For something a little more off-piste, and, indeed, paler still, from this region, Denis Jamain produces tiny quantities of a gorgeous vin gris in the village of Reuilly. Vin gris is a slightly unappealing term (meaning “grey wine”) that refers to an incredibly pale rosé that has been made simply by pressing red or pink grapes very firmly, to get a tiny kiss of colour, before instantly removing the skins from the juice. In this case, the Pinot Gris grapes, which can vary from a dusky grey to a rich lilac, lend the softest pink hue to the wine, as well as a tropical fruit character. A rare grape in this part of the world, this wine shows off the flavour complexity and unctuous texture of Pinot Gris to its best.



Robust rosés


For those who prefer their rosés a little more robust, look to warmer regions with grapes that are strong on fruit and alcohol. These lend themselves well to longer periods of skin contact during fermentation, giving more intense flavours and colour without adding tannins. Grenache, in particular, is a grape that works well for this type of rosé – found in the Southern Rhône and Navarra in Spain – making deep pink-orange wines with strawberry and citrus flavours, and often a kick of alcohol to boot.


Less common in Spanish rosés is Tempranillo. This grape, more often found in the complex and silky reds of Rioja, can also be used to make a range of styles of rosé. In Ribera del Duero, south west of Rioja, Tempranillo is king. It tends to develop thick skins and intense flavours, resulting in strident wines of real character. By law, no white wines can be made here – so winery hands looking for something chilled to drink at the end of a long day during harvest turn to rosé (or, indeed, beer). Cillar de Silos, run by three siblings – Amelia, Oscar and Roberto – make an exquisite and deeply pink rosé from the windswept vineyards here, with bright strawberry and blackberry flavours. Fuller-bodied than the Loire wines at 14% alcohol, it is best served well-chilled with grilled meats and vegetables, or alongside the sweetness of a hard ewe’s milk cheese.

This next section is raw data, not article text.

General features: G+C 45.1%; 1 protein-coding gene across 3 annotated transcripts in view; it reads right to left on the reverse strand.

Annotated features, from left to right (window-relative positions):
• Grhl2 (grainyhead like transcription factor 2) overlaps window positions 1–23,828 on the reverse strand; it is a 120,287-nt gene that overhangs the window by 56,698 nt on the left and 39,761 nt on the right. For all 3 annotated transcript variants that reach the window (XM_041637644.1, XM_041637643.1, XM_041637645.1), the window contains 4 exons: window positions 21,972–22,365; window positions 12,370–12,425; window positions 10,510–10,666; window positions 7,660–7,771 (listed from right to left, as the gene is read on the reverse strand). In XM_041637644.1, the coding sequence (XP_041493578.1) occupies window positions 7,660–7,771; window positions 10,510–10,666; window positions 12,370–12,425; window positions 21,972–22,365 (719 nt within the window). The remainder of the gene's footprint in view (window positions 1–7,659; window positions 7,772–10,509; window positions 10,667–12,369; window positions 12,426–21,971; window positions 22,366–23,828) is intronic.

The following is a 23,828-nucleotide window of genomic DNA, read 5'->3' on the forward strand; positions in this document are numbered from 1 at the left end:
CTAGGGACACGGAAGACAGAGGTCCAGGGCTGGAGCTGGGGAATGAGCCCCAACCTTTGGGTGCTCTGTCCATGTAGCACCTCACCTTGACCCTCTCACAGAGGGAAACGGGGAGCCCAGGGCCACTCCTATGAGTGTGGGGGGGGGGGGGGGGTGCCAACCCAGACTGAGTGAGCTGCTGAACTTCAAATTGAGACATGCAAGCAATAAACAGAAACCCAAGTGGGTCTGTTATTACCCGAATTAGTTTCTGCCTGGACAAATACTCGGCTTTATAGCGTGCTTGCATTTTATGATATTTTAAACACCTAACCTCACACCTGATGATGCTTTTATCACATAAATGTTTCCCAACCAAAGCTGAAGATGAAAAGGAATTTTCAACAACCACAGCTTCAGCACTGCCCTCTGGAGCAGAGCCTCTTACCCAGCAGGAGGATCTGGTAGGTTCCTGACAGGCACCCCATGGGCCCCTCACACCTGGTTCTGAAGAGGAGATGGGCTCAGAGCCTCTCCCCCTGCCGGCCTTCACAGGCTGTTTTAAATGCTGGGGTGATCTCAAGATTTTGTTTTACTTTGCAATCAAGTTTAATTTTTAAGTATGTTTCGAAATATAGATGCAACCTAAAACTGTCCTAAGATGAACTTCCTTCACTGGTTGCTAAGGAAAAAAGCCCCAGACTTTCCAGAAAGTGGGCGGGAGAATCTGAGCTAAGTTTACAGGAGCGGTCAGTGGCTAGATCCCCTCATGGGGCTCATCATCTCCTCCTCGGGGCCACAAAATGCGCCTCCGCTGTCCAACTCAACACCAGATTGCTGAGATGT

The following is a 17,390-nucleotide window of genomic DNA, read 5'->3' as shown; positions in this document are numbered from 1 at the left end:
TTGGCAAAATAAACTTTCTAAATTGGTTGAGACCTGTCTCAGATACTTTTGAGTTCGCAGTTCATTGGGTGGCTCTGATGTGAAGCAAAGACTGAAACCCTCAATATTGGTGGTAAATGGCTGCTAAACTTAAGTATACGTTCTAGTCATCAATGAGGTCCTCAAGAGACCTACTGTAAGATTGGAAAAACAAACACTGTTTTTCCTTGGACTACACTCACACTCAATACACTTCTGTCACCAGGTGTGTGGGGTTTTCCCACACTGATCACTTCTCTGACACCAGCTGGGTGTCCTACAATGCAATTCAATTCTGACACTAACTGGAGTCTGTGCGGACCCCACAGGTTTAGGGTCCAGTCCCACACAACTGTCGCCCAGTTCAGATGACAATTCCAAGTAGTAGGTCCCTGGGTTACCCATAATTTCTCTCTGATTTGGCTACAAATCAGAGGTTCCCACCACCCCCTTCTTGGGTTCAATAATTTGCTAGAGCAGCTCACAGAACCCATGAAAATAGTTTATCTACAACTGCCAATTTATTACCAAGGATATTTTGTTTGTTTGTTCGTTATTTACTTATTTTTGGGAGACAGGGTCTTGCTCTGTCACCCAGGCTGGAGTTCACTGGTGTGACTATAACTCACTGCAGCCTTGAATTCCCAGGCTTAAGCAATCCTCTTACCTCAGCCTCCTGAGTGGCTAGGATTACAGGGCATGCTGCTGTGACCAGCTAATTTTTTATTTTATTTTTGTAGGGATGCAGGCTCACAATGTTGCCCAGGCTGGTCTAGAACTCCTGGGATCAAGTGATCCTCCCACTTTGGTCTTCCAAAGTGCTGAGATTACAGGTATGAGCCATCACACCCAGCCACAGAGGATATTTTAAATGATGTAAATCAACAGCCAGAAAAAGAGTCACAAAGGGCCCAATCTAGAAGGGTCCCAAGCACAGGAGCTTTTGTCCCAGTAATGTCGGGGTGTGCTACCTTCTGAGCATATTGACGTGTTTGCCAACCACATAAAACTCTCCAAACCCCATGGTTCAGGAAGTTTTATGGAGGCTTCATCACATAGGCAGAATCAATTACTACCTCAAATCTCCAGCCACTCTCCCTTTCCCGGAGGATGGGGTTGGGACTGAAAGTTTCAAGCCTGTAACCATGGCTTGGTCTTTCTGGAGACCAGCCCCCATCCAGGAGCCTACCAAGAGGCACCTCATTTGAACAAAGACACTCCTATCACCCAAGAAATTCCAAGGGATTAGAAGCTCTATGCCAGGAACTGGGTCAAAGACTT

For those looking for rosés from more unusual grapes, Italy has plenty to offer. Whilst rosé might not be the first style of wine one associates with Italy – our focus often being on the crisp, food-friendly whites or dense, tannic reds – the rosés often have exquisite herbal or mineral flavours, to complement their mouth-watering character. Try the redcurrant and hedgerow-scented rosés of Bardolino, or for something less tart, head further south. An excellent example is Graci’s Etna Rosato. Made on the slopes of Mount Etna from the spicy Nerello Mascalese grape, this wine has a wonderful balance of soft red fruit, a touch of pepper and a gentle creaminess on the finish. Pair with spicy Sicilian prawns and plenty of garlic.